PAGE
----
This week’s alumni dvar torah is by Avinoam Stillman
Parshat Ki Tavo recounts two texts recited in the Temple when farmers brought bikkurim, first fruits, and when they brought ma’aser ani, the tithe given every third year to the poor. Mishnah Bikkurim 2:2 states:
…המעשר והבכורים טעונים הבאת מקום וטעונים ודוי…
“…the tithe and the first fruits require bringing to the place [the Temple] and require vidui…”
The term vidui is used in rabbinic literature for various liturgical recitations, including for offering bikkurim, for ma’aser, and for animal sacrifices. Reading Parshat Ki Tavo today, in Elul 5775, our first association with the term vidui is probably the “confession” of sins we recite repeatedly leading up to and on Yom Kippur. As Maimonides codifies in Hilchot Teshuvah 1:1, vidui is the obligatory verbal expression of teshuvah. What unifies these disparate meanings of the term vidui? Verbal declarations, whether of appreciation for G-d’s blessing or of the faithful fulfillment of G-d’s command in the cases of bikkurim and ma’aser, or, in the case of teshuvah, of recognition and regret of sin, create a reciprocal relationship between human beings and G-d. A relationship with G-d, like any other relationship, cannot, by definition, be one-sided. Without the belief that our actions matter to G-d, and the faith that our attempts to reach G-d produce Divine responses, teshuvah is meaningless. Thus, developing our understanding of the importance of reciprocity in both human and Divine relationships lays the groundwork for teshuvah.
The Palestinian Talmud, at the beginning of Masekhet Bikkurim, discusses whether a tree that is propagated using a process known as הברכה (“layering” in English), in which a branch of an “elder” tree is grown into the ground and cultivated as a “child” tree, can be a valid source of bikkurim if the tree passes through property not owned by the owner of the tree. The Talmud rules that neither the “elder” tree nor the “child” tree is valid if either passes out of their owner’s domain. This follows the principle that
כשם שילדה חיה מן הזקינה כך הזקינה חיה מן הילדה
“Just as the child lives from the elder, thus does the elder live from the child.”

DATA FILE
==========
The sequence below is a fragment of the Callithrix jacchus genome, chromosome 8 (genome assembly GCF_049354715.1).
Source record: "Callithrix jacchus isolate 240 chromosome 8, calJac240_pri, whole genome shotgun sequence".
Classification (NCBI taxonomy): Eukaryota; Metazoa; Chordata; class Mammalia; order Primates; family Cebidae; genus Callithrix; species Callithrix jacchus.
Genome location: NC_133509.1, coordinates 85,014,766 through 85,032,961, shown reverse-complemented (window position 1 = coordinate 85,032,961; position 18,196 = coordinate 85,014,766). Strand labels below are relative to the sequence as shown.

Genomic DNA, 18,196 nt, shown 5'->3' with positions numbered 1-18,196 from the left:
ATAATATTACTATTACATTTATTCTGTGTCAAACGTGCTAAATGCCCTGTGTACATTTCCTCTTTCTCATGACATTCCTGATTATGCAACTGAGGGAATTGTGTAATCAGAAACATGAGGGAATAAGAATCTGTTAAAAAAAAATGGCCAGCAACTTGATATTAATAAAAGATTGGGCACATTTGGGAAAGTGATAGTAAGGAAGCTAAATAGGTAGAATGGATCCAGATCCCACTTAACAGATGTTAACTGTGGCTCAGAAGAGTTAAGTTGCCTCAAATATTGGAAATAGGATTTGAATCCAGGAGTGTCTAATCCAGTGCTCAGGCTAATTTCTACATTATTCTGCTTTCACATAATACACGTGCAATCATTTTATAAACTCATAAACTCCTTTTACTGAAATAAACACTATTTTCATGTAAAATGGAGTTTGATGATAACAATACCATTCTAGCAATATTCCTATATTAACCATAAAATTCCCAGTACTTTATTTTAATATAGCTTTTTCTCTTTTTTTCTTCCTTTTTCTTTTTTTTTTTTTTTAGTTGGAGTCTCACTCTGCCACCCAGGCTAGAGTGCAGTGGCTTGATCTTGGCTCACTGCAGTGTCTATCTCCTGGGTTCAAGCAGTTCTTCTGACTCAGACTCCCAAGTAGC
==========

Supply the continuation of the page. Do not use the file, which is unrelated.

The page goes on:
Here is another model of reciprocity, one in which, as mori ve-rebbi Rav Re’em HaCohen of Yeshivat Otniel pointed out, generations are interdependent. What holds true for trees is true for humans as well, as per Deutoronomy 20:19; כי האדם עץ השדה, “for a person is a tree of the field.” Unless both elders and children remain in the same domain, maintain mutual respect and recognize their reciprocal dependence, no first fruits can be brought, none of their products are blessed.
Mishna Ma’aser Sheni 5:13, also found in Sifrei Piska 303 on Deutoronomy 26:15, uses a verse from the vidui ma’aser to elaborate G-d and Israel’s reciprocity:
“השקיפה ממעון קדשך מן השמים” – עשינו מה שגזרת עלינו אף אתה עשה מה שהבטחתנו …
“Gaze from Your holy abode, from the heavens” (Deut. 26:15) – We have done what You decreed upon us, so too You do what You promised us…
The fulfillment of G-d’s command to provide for the poor creates a reciprocal responsibility for G-d to fulfill the promise of prosperity. As the Alter Rebbe notes in Likkutei Torah on Parshat Re’eh, the month of Elul is an acronym for Song of Songs 6:3, אני לדודי ודודי לי, “I am my Beloved’s and my Beloved is mine.” In both our human and our Divine relationships, then, Elul is a time to foster the interdependence and responsiveness that allow us to do teshuvah in the coming year.
Avinoam Stillman (SBM 2015), a student of Yeshivat Otniel , is entering his third year at Columbia College, majoring in Religion.